Before leaving back to the base, we finish the installation of the famous Tweetin’IceShelf project (http://tweetiniceshelf.blogspot.com); a project also presented at the EGU General Assembly in 2015. We deploy two GPSes on the flanks of the trench and one in the center. These are simple GPS systems that record their position every hour. They are named GPS CGEO (from Cercle de Géographie et de Géologie de l’ULB) and GPS CdS (from Cercle des Sciences). In the center of the trench, the ApRES is installed which measures once a day the radar signal through the ice. All systems will be effective throughout the Antarctic winter. Data are sent via Twitter to be followed by a larger community. Just follow the @TweetinIceShelf on Twitter. You will not be disappointed.
It’s time to go back to the station, which is reached after 20 hours of travel across the ice shelf and the coastal ice sheet. Over 2 days we will be at Cape Town and we have to clean up everything for the next field season.
I know it is my first time to Antarctica, and as most first-timers, an unforgettable experience of vastness, whiteness, silence, laughter, hard work and fun. When I board the plane I feel delighted and fulfilled and ready to find back green landscapes and city soundscapes in less than ten hours.
The text is based on the blog that was held during the mission: http://icecon2012.blogspot.be/
Edited by Sophie Berger
Brice Van Liefferinge is a PhD student and a teaching assistant at the Laboratoire de Glaciology, Universite Libre de Bruxelles, Belgium. His research focuses on the basal conditions of the ice sheets.
Are you going to the EGU General Assembly in Vienna next week? Check out these events for young scientists (YS).
The idea behind the young scientist short courses is to give an insight into a certain area and/or the applications/uses/pitfalls in and around the topic. There are a lot of very interesting courses at this year’s meeting. I would like to highlight two short courses in particular since I will be chairing them! Please consider dropping by and meet the experts who have kindly agreed to participate and share their knowledge.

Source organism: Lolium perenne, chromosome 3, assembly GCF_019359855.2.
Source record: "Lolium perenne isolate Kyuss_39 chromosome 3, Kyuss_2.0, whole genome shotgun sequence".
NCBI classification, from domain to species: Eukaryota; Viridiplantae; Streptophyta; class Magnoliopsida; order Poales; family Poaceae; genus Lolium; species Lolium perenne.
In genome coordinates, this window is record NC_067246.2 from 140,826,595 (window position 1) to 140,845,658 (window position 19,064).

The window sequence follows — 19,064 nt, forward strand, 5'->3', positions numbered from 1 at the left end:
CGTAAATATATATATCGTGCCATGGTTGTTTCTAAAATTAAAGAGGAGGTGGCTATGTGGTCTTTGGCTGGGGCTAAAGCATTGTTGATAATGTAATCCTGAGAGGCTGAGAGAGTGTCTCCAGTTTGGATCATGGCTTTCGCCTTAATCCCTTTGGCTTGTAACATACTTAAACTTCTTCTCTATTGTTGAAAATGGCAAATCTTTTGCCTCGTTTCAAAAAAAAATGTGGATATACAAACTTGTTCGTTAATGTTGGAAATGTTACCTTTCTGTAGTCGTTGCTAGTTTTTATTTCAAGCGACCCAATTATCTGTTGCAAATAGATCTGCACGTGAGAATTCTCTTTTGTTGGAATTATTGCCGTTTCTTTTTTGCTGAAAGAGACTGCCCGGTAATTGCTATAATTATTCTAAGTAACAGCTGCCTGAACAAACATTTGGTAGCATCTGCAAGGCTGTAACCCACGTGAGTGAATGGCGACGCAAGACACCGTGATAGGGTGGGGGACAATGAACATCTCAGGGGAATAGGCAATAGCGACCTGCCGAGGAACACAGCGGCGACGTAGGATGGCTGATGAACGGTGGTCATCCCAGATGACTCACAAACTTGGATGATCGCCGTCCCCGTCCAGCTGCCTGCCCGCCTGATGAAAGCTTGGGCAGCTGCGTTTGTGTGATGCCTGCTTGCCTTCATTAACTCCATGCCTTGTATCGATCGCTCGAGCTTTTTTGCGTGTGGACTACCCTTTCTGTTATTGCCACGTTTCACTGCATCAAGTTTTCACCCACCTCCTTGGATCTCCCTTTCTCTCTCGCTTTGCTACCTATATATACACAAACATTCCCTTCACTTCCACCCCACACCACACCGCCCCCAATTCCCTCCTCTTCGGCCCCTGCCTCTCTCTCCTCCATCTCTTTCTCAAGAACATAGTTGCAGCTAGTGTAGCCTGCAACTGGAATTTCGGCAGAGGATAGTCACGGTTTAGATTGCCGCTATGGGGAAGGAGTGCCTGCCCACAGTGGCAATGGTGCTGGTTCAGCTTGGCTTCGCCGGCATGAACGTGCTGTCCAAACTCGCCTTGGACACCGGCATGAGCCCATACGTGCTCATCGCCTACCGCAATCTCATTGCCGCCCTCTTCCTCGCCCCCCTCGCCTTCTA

Meet the editors
An open discussion with the chief editor of the EGU journals Climate of the Past, Professor Carlo Barbante, and Earth System Dynamics, Professor Axel Kleidon. This workshop will discuss topics including: open access publishing; the review process, from submission to publication; how to review a paper; top tips for paper writing and submission, as well as an open question and answer session. Scientists from all divisions and at all stages of their career are encouraged to attend.
Time and date: Tuesday the 14th of April, 15:30 – 17:00
Place: Room B7
Introduction to climate modelling
Climate modelling is an extremely powerful tool for the quantification of earth system dynamics, allowing the reconstruction of past environments and projections of future change. In this workshop, an introduction to and discussion of the development and application of models at different spatial and temporal scales will be discussed and illustrated. Christoph Raible is a senior scientist of Climate and Environmental Physics at the University of Bern. In this workshop, he will share his broad experience of the field of climate modelling and its application to climates of the past, present and future.